Born in New Orleans on October 11, 1925, Elmore John Leonard, Jr., is the son of a General Motors location scout. His father frequently moved the family, mostly in the southeastern United States, before settling permanently in Detroit, Michigan, where Elmore (nicknamed “Dutch” by his childhood friends) attended a Roman Catholic grammar school and graduated from the University of Detroit Jesuit High School in 1944. Leonard was profoundly affected by his reading of Erich Marie Remarque’s Im Westen nichts Neues (1929, 1968; All Quiet on the Western Front, 1929, 1969), and by his high school years, he was writing short stories that he purposefully modeled after those of his favorite writers, Ernest Hemingway, John Steinbeck, and John O’Hara.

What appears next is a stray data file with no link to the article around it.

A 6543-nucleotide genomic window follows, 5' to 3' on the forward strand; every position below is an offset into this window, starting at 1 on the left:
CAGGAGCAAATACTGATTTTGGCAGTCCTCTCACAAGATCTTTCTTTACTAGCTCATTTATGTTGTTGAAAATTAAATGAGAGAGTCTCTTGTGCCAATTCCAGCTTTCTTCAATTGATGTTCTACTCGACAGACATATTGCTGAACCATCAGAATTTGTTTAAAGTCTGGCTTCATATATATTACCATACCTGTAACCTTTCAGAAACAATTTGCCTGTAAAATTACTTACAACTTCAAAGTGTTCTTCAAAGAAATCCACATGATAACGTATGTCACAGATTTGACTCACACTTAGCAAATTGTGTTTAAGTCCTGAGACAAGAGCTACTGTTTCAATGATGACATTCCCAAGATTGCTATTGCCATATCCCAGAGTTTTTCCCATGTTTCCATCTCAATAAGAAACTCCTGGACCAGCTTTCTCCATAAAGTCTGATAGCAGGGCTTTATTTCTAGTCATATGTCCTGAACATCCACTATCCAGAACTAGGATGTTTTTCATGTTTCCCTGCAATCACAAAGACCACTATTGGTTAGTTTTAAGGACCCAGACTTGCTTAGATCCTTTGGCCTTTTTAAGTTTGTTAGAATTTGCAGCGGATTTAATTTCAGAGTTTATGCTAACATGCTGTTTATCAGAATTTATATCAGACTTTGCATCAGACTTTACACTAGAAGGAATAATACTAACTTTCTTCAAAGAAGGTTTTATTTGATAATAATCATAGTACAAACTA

After high school, Leonard joined the United States Navy and served in a Seabee unit in the South Pacific. After he earned a degree in English from the University of Detroit in 1948, he took a job as an advertising copywriter for the Campbell Ewald Agency in Detroit and wrote copy for the Chevrolet account, among others, between 1948 and 1961. Leonard wrote Western stories and novels throughout the 1950’s, publishing his first short story, “Trail of the Apache,” in Argosy magazine in 1951, and his first novel, The Bounty Hunters, in 1953. Leonard has published more than thirty short stories in such periodicals as Zane Grey’s Western Magazine and The Saturday...
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